Zooming Out on My Mental Spaceship

I am in my parents’ living room typing away. It is two days before Christmas. 

Two and a half years ago, I was in this same room, except it was spring break of my sophomore year. I had just wrapped up the first draft of my first manuscript. 

Today, I’m pushing myself to hit that fabled 80,000 word mark on my second novel. 

When I finished the first book, I was closing the door on characters who had been jumping around my head, living, fighting themselves & each other, existing, for years. I had finally gotten all of that story out on the page (well, screen). 

And my brain was quiet. Too quiet. 

The mental chatter stopped, because I figured out what I was trying to say. The story, for all the revisions and editing it would soon enough endure, existed. 

At that point, that’s all it had to do. I would still have to shape it, but for the moment, it and its characters let go of me. 

Between going through more revisions than I can count on that book, spending more energy writing poetry, and cycling through a couple of story ideas before my current WIP grabbed me this summer, I thought I would never write another full novel. I would never have another idea that was worth the time. I wouldn’t know how to work with different characters. 

Beyond those fears, I worried I had lost my grip on the act of creating. That the lessons I’d taken from crafting my first book would slip away. I mean, it had been a few years, and I’d changed a lot. Who was to say my creative process wouldn’t grow with me, making every step into unfamiliar territory? I had outlined the first book gain and again until I thought I had a story good enough, but did I even believe in excessively detailed outlines anymore?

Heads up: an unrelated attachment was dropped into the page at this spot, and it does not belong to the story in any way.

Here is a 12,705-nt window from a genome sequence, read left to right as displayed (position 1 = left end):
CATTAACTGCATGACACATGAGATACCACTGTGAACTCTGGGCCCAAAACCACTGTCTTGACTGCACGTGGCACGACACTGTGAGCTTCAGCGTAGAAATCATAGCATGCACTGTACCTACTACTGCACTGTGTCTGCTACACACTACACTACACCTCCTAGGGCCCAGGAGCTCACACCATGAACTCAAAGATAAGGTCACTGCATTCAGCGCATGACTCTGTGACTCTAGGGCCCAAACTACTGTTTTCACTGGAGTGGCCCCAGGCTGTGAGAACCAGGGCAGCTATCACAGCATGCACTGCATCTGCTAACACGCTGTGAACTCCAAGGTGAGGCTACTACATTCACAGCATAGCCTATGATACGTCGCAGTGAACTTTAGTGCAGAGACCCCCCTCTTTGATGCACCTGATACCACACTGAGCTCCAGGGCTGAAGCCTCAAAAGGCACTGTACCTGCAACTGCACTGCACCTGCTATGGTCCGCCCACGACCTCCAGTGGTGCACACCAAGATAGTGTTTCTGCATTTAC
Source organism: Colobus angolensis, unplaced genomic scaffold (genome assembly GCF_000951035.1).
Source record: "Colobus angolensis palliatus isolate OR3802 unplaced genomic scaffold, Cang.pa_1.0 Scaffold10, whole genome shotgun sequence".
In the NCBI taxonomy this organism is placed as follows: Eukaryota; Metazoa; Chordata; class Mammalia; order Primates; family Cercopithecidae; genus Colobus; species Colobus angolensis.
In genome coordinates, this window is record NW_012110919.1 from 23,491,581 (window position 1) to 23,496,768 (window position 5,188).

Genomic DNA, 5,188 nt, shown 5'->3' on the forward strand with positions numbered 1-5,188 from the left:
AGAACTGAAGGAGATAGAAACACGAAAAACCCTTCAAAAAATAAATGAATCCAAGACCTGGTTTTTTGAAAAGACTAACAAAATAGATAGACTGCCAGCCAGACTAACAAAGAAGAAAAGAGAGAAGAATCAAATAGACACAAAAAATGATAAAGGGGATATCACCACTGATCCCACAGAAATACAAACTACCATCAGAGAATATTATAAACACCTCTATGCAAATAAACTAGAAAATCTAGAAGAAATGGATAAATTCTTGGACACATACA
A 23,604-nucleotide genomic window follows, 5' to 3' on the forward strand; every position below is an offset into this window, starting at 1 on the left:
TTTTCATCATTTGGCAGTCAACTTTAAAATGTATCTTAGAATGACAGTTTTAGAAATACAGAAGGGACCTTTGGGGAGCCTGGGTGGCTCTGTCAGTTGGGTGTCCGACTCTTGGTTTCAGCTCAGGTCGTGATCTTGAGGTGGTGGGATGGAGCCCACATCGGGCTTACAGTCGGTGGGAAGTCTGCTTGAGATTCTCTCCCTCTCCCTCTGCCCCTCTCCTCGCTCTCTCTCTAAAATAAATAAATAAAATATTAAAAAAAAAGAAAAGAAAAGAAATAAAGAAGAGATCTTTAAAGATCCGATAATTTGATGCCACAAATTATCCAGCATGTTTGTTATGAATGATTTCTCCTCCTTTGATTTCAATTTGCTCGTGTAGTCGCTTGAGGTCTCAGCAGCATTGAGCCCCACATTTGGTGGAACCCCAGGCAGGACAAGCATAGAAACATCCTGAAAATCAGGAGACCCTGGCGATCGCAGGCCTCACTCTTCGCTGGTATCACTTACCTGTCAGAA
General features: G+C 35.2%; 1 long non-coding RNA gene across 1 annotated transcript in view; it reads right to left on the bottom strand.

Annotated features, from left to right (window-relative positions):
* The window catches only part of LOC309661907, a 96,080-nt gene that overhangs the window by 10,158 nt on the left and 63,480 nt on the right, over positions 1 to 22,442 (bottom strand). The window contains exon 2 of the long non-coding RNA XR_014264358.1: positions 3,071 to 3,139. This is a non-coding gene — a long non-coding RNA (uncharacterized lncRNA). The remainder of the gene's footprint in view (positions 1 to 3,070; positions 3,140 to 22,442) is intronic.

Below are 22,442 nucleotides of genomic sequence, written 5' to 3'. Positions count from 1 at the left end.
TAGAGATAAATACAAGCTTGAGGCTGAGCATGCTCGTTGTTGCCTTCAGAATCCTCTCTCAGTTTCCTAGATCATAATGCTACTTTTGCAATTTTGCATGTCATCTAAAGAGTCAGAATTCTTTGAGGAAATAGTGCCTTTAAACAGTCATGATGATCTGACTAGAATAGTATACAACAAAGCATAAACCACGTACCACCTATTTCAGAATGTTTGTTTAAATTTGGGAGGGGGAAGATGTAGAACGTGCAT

First book took me seven months to draft, from 0 words to 80,000. 

Second book? I started this past October and I’m sneaking past that mark here in the last few days of December. 

I attribute that to a better understanding of how to write a novel objectively, as well as what works for me personally. This time around, I wrote up a brief synopsis to get the bones down. NaNoWriMo pushed me to reach 50,000 words, and you know I couldn’t leave that draft unfinished, no matter how bad it ended up being. 

For the past couple of months, I wasn’t feeling totally consumed by this story like I had been by the first one. Were the characters not compelling enough? Had I not taken the time to do enough research? WHY DON’T I FEEL AS WRAPPED UP AS I DID BEFORE? I attributed this lack of confidence to some deficiency in my writing, some defect in the story I just couldn’t see. 

But it’s not that. Like I said, all this vomit draft has to do is exist. 

Maybe it’s like how Christmas was so magical as a kid. Now that I’m 22, it’s easy to get lost in the chaos, in the business, in the gift-buying and wrapping and giving and cooking and frenzying around, so bad that we don’t even appreciate the real meaning of the holiday. 

I’m in grad school now. I’m more of an independent adult. I’m more comfortable and confident in myself, shifting in so many ways from the person I was in March 2017. I don’t have the unbroken hours to write like I did in high school when I was planning the first book. 

As I wrapped up my current draft, even in the last 10,000 words or so, my vision for this story expanded. Now I see what it’s really about. 

All the bones are scattered, but they exist. 

Hitting my totally arbitrary 80,000-word goal, scrolling through over 300 pages of sentences of varying quality, stepping away from that mess for a few weeks or a month or whatever it takes to marinate, that’s like zooming out. Watching Earth from a spaceship. You’ve lived in this world for so long, where cities, countries, continents, and seas seemed impossibly vast. And you blink, and now they’re microscopic dots on a globe. 

The problems don’t go away, but for now, that doesn’t matter.